The Galileo HUD is a new kind of dive computer that is projected right in front of your face while diving and then syncs back all your data to an iPhone app — and we've taken some dives with it.
A new kind of dive computer
SCUBA diving is one of our favorite out door adventures, and a good dive computer is becoming more and more necessary for today's divers. Prices have dropped and companies such as SCUBAPro are innovating with new and unique designs.
For non-divers, a dive computer keeps tracks of all the necessary information for a safe and enjoyable dive. How much air you have left, how deep you are, which way you are facing, and how long you've been down are all tracked or calculated by a dive computer.
Most computers take the form of a bulky watch or are connected to your air hose and tank's octo.
Galileo HUD is just that — a heads up display that is projected right in front of your eyes on your mask, similar to those being employed on commercial cars in recent years. It is reminiscent of Google Glass — except for underwater.
We suited up — literally — to put this new dive computer and its iOS app to the test.
A mask-donned computer
Unlike most dive computers that are strapped to your wrist or connected to your gauges, the Galileo HUD is mounted straight to your mask. It can be strapped via zip tie to certain existing SCUBAPro masks or it can come preinstalled on a frameless model.
The list of SCUBAPro masks that support it is extensive, so if you have a SCUBAPro mask, the chances are good it will work. The zip tie installation was simple and when done right, has a solid connection, and feels as good as the screwed-on pre-installed model.
We loved the frameless mask more. A frameless mask ditches the large plastic bezels of traditional masks and provides a larger field of view. Of course, no frame means no way to attach the mount, which is why you must buy a new mask with the mount attached.
The biggest downside with the pre-installed mount is that the mask simply won't fit in any mask box. It is just too big to fit, and that makes us uneasy. We need to find a larger mask cover so that the lenses are protected when tossed in our dive bag.
Once the mount is there, the computer just slides into place with a thumbscrew. It holds on well and is slightly adjustable as well. It also allows the mask to be tilted up or down when not in use.
The diving interface
Galileo HUD has a decent display. It is an OLED nano-display that has full color though the resolution is a low 96x64. Pixels can definitely be seen, but it's a dive computer, not an iPhone.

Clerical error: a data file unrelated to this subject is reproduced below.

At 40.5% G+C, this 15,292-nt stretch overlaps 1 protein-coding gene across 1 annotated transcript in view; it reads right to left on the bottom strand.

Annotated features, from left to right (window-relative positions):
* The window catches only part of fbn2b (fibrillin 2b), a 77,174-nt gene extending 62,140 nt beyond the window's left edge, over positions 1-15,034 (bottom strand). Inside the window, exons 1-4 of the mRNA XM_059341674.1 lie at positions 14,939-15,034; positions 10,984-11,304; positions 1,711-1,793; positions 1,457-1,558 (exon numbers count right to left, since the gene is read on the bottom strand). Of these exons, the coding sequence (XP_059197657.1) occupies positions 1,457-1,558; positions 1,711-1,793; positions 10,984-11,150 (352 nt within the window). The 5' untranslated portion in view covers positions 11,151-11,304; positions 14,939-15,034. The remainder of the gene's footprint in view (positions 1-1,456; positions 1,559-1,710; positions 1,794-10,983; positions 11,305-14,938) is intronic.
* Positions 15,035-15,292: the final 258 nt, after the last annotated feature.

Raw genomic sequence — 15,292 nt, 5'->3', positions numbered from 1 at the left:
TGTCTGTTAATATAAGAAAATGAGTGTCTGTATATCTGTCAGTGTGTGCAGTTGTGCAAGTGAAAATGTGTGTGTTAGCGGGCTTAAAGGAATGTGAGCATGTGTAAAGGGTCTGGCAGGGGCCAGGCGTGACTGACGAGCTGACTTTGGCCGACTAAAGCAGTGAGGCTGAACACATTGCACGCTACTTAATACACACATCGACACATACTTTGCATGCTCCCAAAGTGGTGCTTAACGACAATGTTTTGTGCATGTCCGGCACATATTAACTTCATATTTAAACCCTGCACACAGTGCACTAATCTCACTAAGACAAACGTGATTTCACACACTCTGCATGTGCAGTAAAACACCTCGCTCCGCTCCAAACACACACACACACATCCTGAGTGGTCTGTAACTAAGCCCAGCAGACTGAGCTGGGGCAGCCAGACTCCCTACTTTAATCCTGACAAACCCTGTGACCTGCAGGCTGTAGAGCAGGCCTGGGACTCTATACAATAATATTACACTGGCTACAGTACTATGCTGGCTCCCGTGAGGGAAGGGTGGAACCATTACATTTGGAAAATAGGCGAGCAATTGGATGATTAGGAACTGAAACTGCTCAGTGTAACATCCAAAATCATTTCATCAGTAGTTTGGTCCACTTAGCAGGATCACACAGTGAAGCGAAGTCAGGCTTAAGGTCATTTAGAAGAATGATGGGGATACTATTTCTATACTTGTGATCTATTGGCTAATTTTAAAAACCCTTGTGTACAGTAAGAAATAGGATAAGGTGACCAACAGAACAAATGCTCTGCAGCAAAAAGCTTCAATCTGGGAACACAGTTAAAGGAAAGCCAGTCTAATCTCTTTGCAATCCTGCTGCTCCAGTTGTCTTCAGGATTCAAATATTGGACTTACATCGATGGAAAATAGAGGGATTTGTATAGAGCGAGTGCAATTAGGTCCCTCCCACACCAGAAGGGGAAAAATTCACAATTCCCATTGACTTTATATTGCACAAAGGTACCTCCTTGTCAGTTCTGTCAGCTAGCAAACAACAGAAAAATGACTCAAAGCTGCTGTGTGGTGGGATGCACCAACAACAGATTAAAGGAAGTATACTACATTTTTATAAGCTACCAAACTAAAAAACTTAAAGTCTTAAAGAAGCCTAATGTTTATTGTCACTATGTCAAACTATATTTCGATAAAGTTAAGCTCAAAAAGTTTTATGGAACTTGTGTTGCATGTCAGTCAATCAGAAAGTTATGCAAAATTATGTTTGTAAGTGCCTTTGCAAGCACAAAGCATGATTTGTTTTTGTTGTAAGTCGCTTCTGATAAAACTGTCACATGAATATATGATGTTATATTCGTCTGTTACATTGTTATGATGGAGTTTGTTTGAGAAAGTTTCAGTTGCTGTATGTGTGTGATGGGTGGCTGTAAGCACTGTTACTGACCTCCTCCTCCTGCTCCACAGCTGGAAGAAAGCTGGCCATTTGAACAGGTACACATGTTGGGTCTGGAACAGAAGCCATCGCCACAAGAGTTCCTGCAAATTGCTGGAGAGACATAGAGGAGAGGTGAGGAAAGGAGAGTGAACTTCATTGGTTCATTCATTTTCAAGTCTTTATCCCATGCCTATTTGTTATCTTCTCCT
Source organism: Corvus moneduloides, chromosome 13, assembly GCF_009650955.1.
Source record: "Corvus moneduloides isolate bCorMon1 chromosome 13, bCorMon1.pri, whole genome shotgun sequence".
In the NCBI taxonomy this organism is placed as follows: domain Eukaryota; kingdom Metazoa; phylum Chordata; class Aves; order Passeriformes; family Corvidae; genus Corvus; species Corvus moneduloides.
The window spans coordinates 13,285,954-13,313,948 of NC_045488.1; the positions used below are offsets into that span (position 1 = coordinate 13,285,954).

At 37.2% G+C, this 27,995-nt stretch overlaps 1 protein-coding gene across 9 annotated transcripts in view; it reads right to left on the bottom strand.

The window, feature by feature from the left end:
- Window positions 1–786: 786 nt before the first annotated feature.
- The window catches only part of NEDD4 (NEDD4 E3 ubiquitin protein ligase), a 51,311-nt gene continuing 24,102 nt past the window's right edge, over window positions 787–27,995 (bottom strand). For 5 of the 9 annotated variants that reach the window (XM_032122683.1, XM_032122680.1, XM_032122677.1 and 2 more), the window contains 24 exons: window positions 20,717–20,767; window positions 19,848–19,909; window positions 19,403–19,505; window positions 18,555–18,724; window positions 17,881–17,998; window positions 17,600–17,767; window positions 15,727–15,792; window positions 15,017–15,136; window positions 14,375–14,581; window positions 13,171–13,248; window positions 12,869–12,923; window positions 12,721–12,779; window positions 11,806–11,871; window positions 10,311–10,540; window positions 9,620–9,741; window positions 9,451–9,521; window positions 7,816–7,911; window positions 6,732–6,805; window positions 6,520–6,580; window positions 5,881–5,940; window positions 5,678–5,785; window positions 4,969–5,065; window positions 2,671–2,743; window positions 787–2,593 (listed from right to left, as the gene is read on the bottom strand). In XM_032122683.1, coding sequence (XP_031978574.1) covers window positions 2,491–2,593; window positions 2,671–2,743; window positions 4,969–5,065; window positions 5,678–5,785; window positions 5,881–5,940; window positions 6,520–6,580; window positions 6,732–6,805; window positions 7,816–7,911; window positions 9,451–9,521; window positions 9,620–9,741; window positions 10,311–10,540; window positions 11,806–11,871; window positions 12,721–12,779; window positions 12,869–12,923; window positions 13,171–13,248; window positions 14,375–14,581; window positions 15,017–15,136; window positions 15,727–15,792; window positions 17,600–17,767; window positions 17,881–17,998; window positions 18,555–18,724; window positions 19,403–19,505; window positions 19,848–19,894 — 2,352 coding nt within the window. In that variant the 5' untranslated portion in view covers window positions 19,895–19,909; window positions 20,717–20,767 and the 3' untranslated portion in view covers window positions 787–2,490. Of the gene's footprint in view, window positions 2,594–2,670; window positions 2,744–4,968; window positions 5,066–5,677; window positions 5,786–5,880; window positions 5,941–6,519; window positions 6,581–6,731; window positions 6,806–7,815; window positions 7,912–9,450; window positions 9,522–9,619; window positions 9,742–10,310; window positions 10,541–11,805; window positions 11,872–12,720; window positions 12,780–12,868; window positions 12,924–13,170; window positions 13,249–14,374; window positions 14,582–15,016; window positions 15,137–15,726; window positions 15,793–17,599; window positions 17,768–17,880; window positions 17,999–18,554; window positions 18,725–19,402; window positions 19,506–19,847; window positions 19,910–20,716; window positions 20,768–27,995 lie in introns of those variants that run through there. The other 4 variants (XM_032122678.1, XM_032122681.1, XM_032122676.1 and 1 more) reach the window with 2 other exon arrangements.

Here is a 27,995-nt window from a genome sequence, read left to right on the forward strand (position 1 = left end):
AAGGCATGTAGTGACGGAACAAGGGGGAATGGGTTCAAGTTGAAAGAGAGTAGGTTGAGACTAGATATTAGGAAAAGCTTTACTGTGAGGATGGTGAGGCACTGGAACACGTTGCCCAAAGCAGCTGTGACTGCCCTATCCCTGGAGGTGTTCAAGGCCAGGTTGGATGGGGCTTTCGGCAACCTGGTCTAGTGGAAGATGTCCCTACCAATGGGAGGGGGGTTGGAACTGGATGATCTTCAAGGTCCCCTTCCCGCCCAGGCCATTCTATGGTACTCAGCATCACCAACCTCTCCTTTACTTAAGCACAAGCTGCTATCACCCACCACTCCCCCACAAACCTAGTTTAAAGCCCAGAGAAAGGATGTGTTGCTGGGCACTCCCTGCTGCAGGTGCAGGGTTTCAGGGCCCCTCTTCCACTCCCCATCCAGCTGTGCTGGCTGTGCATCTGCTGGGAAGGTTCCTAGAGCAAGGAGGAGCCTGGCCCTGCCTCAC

On the top left over the interface we have the current time with seconds followed by the date. Then we have the micro bubble level and air type you are using (choose between different blends of air, trimix, or Nitrox). On the lower left corner is the remaining air in the tank when using the transmitter.
The ambient air pressure in millibar is to the top right with the altitude below. The battery level is also located to the right and changes colors. This computer has a 20-hour battery life and it will alert you as the battery depletes far before it is too late.
Finishing out the main display is a real-time compass that stretches across the screen.
A single button manipulates the interface, which rotates to scroll. More often than not a single press is a selection and a long hold takes you back. Most menus don't go more than a single level deep so it is very easy to navigate.
Within the settings you have all the normal options you'd see in other dive computers such as a dive planner, communication settings for Bluetooth, compass and navigation headings and calibration, tank pairing, altimeter, air selection, etc.
There is also a dive log with all your previous dives. Galileo HUD has 2GB of storage which is enough for 10,000 dives so most wont push up against that limit. The log also has a visual of each dives time and depth, similar to what we see in the accompanying iPhone app.
Syncing with iPhone
Naturally, all of your dive data is easily transferred to your iPhone post-dive. We synced our dives over which was effortless after pairing from the Settings menu and verifying the security code.
All of our information came over including our in and our times, dive time, depth, oxygen mixture, location, dive spot, temperature, average depth, and more.